Back in July, Manhattan Times reported the closing of Hue-Man, an independent black-owned bookstore in Harlem that had been at 125th St. and Fredrick Douglass Blvd. for 10 years. At the time, CEO Marva Allen said that the store would “shift into a new type of business that includes pop-up events in Harlem.”
New York Carib News reports that Hue-Man hosted its first pop-up event on Sept. 5 with the help of MIST Harlem, “an auxiliary business that houses a theater, restaurant and bar.” More events have followed. The paper recently published an interview with Allen, who said that they are now giving the bookstore an online presence.
Allen envisions a new purpose for bookstores, one in which they become spaces of literary and public engagement.
“In the future, we hope to have a bookstore in a convergence space such as the MIST Harlem concept so that they [the public] can experience the [Hue-Man] bookstore in a new way. The bookstore of the future is one that will give people the chance to come together and have conversations, and do much more than purchasing or reading books. The bookstore of the future will keep the audience more engaged.”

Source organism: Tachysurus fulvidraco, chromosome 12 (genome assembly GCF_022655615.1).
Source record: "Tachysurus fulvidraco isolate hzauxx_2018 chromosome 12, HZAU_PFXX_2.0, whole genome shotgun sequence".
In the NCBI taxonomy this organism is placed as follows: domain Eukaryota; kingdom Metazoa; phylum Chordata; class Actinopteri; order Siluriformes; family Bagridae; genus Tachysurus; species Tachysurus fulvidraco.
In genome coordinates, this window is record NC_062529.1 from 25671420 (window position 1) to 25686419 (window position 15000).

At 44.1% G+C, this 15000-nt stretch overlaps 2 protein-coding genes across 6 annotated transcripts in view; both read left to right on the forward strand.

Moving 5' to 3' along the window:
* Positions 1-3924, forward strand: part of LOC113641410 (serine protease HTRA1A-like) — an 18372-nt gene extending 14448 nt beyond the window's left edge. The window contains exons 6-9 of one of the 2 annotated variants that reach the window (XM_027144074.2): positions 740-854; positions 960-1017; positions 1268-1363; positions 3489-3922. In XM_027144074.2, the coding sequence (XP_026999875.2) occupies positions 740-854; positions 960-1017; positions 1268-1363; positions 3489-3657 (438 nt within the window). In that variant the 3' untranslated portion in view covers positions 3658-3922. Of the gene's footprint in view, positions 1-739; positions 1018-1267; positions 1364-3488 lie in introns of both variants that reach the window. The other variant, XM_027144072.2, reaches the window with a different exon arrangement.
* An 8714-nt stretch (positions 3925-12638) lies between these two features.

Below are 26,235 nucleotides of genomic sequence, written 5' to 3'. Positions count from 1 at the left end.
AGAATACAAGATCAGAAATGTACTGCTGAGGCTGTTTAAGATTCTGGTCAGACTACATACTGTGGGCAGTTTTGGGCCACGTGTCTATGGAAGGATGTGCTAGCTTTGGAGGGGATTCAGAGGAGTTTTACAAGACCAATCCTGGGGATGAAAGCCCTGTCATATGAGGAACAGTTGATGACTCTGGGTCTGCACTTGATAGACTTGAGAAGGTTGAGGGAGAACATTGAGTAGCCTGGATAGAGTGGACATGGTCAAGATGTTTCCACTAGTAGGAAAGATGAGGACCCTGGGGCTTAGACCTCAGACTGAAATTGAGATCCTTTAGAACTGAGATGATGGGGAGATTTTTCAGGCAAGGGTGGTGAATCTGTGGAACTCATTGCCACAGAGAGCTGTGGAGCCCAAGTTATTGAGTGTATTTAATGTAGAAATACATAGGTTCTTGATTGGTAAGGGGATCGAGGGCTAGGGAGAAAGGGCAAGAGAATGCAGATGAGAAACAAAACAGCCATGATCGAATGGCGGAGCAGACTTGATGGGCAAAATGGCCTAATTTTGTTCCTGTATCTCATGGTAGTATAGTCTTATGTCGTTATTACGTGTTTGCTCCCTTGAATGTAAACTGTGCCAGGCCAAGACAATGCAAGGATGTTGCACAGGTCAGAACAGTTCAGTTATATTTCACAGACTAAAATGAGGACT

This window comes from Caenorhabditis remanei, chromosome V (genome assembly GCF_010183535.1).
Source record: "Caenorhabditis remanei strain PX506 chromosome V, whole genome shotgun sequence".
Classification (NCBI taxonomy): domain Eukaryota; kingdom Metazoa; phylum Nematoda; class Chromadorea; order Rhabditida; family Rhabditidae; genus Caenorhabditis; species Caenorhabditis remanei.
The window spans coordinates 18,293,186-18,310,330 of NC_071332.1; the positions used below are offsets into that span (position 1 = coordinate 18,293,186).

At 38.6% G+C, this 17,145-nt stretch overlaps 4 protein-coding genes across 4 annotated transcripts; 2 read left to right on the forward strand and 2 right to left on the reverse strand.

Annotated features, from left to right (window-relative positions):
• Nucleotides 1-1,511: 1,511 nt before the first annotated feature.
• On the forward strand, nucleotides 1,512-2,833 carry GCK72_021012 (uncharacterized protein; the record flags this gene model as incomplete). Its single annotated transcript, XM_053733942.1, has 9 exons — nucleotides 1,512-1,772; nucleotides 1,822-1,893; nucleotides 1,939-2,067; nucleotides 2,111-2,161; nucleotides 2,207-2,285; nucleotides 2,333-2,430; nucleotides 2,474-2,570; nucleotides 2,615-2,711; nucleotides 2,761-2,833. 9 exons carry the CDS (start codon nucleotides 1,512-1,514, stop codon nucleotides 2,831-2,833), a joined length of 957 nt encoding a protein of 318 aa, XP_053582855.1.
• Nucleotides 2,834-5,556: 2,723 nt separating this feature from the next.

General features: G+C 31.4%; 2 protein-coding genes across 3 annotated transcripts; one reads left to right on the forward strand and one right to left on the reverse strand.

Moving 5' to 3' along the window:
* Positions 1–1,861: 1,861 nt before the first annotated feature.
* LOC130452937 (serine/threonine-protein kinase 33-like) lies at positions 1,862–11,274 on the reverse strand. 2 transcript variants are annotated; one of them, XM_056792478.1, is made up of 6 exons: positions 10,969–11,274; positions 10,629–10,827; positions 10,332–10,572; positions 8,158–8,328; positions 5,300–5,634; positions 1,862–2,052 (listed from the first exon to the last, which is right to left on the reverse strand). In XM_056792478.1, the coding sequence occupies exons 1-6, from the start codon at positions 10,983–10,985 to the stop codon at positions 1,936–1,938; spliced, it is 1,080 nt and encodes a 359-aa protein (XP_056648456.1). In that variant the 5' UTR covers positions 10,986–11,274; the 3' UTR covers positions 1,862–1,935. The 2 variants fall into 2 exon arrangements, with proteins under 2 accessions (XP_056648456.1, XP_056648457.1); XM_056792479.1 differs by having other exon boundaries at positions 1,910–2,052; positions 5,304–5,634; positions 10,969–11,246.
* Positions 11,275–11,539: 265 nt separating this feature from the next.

Whatever form Hue-Man takes on, it will continue its mission of providing an outlet for African-American writers and other writers of color.
“We became the only-vital bookstore that had literature for people of color; a vast variety and more options than our competitors,” she explains. “Borders had a history of carrying a decent selection of Black books, but they closed nationwide. While other stores carried literature of color, their collection was very small.”
Also intertwined into Hue-Man is its neighborhood, and its role in the community.
Hue-Man bookstore’s continuous presence in the Harlem community is evident. Most importantly, this business aims to keep the culture of literature among ethnic communities and the youth alive.
Check out events Hue-Man has lined up for October.